Cash Skimming and Cash Larceny in Business

According to Dr. Donald Cressey’s Fraud Triangle, people commit fraud due to three primary reasons; financial pressure, rationalization, and opportunity. Misappropriation of cash is a form of financial fraud that makes up 47% of all fraud cases and among the various sub-schemes that fall under that category, are cash skimming and cash larceny. According to the Occupational Fraud 2022: A Report to the Nations recently published by the Association of Certified Fraud Examiners [ACFE], cash skimming and cash larceny consist of 9% and 8% respectively of asset misappropriation frauds.

How does cash skimming occur?

Also legally known as defalcation, cash skimming is defined as the stealing of unrecorded cash receipts, such as sales, refunds, or receivables, in cases where the money has not been accounted for in the organization. It involves taking off the top of daily cash receipts hence considered an ‘off-book’ fraud. A fraudster may conduct this by failing to record sales or understating sales.

Cash skimming is the most difficult form of fraud to detect as it does not leave any audit trail. This form of fraud can also occur on an individual level in the form of ATM skimming and Credit card skimming.

Although it is not easy to detect, management and business owners can prevent this cash skimming, through various ways, such as: –

  1. Actively monitor revenue receipts and check for voided transactions to detect stealing;
  2. Looking out for inventory shrinkages as sometimes cash skimming can appear like inventory errors; and
  3. Avoiding cash transactions to ensure an audit trail for all transactions.

How does cash larceny occur?

Cash larceny involves stealing recorded receipts. Unlike cash skimming, this form of fraud involves the stealing of funds that have already been accounted for, making it easy to detect. It occurs at cash collection points or when deposits are in transit.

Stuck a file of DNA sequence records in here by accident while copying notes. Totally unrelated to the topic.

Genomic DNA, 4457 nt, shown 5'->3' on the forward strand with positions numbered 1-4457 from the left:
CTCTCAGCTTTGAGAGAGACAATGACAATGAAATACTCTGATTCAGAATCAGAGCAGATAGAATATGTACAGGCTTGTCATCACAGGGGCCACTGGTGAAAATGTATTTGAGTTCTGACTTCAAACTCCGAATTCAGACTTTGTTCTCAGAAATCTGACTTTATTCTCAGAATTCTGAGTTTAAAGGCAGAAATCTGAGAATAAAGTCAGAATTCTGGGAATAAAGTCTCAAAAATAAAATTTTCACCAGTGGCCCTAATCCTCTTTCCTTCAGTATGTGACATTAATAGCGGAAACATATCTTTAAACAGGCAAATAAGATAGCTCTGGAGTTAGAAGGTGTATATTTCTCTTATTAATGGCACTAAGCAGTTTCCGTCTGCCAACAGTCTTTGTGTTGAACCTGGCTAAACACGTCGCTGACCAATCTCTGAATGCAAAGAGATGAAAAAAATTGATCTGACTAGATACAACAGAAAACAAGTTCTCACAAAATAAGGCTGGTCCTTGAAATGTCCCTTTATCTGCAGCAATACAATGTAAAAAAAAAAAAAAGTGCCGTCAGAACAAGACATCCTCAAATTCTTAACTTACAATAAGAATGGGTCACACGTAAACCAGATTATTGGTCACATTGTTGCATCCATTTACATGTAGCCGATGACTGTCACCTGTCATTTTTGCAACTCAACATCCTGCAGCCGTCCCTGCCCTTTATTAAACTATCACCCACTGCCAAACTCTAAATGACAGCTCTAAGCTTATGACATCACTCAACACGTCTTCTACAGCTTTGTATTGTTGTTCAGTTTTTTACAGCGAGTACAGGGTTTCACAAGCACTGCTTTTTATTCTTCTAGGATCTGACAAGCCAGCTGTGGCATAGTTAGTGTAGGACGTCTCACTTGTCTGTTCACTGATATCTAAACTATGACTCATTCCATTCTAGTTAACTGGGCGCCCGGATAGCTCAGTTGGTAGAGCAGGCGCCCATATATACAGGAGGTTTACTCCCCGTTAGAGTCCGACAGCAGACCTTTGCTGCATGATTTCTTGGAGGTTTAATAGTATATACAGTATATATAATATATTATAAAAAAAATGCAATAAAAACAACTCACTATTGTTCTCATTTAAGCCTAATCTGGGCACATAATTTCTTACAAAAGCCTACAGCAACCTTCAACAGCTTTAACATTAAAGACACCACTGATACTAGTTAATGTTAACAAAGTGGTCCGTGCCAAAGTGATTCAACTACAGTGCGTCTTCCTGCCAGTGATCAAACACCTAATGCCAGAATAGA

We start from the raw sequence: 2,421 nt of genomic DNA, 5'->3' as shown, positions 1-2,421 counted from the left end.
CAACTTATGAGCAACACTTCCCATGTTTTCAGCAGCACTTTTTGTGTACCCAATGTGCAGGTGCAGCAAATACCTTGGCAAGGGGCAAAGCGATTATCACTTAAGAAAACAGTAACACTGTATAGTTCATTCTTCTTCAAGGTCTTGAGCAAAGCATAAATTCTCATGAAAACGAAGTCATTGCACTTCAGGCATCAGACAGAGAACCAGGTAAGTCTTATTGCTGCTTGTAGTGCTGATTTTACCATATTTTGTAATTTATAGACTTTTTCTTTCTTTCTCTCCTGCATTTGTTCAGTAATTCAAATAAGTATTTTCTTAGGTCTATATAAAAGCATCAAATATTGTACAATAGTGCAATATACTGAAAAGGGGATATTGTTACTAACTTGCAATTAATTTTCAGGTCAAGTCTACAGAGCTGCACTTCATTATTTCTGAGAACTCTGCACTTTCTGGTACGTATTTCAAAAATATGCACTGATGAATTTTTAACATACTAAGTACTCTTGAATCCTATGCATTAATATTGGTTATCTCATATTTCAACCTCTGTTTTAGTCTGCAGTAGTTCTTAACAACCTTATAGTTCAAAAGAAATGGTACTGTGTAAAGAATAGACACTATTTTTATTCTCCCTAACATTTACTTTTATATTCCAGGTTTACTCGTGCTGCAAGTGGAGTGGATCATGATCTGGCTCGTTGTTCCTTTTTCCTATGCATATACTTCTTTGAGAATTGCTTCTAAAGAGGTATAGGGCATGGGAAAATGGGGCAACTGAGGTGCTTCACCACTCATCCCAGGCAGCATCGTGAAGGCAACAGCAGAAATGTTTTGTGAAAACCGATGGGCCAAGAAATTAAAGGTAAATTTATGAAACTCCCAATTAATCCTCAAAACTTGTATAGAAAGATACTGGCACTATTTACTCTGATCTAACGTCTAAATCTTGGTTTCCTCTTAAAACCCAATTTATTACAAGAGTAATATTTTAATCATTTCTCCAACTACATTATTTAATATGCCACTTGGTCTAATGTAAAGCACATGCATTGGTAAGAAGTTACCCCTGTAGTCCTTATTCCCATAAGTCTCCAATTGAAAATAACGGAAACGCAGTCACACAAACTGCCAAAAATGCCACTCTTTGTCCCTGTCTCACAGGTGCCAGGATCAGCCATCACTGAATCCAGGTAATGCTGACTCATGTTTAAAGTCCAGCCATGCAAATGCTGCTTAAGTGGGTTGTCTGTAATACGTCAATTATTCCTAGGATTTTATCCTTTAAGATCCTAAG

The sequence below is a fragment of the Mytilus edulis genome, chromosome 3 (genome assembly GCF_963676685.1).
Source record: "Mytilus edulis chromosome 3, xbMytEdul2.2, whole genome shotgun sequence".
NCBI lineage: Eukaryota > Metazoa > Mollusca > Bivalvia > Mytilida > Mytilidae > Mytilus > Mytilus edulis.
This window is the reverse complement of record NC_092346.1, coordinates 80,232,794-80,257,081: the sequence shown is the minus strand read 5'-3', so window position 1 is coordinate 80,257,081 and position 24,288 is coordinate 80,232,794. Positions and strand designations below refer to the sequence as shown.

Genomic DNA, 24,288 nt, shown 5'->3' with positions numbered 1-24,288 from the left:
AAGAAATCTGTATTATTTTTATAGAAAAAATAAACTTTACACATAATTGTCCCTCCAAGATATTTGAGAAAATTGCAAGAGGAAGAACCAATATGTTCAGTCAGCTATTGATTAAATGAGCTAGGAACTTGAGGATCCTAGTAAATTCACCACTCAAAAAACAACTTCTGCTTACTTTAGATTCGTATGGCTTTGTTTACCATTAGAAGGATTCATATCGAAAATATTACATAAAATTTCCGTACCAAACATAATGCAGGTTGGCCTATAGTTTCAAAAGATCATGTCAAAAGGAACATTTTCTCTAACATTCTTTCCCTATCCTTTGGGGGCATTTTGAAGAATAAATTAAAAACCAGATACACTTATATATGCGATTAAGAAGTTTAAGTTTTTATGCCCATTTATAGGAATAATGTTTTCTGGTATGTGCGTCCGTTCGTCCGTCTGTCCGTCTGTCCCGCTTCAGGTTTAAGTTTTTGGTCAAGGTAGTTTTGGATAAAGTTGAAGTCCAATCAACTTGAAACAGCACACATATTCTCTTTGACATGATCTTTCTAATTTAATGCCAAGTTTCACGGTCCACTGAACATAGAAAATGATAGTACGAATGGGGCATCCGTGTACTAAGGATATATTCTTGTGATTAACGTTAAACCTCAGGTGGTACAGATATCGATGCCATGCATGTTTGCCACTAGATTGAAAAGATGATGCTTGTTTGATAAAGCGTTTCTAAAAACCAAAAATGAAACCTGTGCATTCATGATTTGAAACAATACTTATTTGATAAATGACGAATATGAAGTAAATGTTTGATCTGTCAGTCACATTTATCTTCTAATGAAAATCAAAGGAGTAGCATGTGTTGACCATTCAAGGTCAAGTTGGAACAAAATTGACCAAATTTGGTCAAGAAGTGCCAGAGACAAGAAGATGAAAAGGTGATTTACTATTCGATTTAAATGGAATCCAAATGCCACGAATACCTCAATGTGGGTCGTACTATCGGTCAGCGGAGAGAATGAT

Cash larceny requires a lot of covering up on the part of the fraudster. In most cases, small amounts of money may be written off as cash shortages, whereas bigger transactions may be recorded as voids, refunds, or bad debts. Additionally, fraudsters may apply teeming and lading tactics which involve the allotment of receipts from one customer/debtor’s account to another intending to make the books of the account balance, to conceal the theft of money.

Some of the ways through which cash larceny can be prevented include, but are not limited to: –

  1. Segregation of duties – this ensures that no one employee has control over an entire accounting process;
  2. Business owners and/ or managers’ participation in cash counts and account reconciliations; and
  3. The use of a POS (Point of Sale) system – this will aid in curbing cash fraud, especially where cash transactions are mainly used.

How can we help?

Cash can be difficult to track once it is in the hands of a fraudster. Forensic experts can uncover fraud schemes by following the money trail, which involves uncovering every person who has come in contact with the money.

At Riskhouse international, we have a team of Forensic Accountants and Fraud investigators who have hands-on experience in conducting investigations on various forms of fraud such as; fraudulent financial statements and other accounting frauds; potentially fraudulent payments; revenue-related irregularities such as revenue overstatement or understatement; matters involving fraudulent disbursements, cash larceny, and skimming; and inventory frauds.

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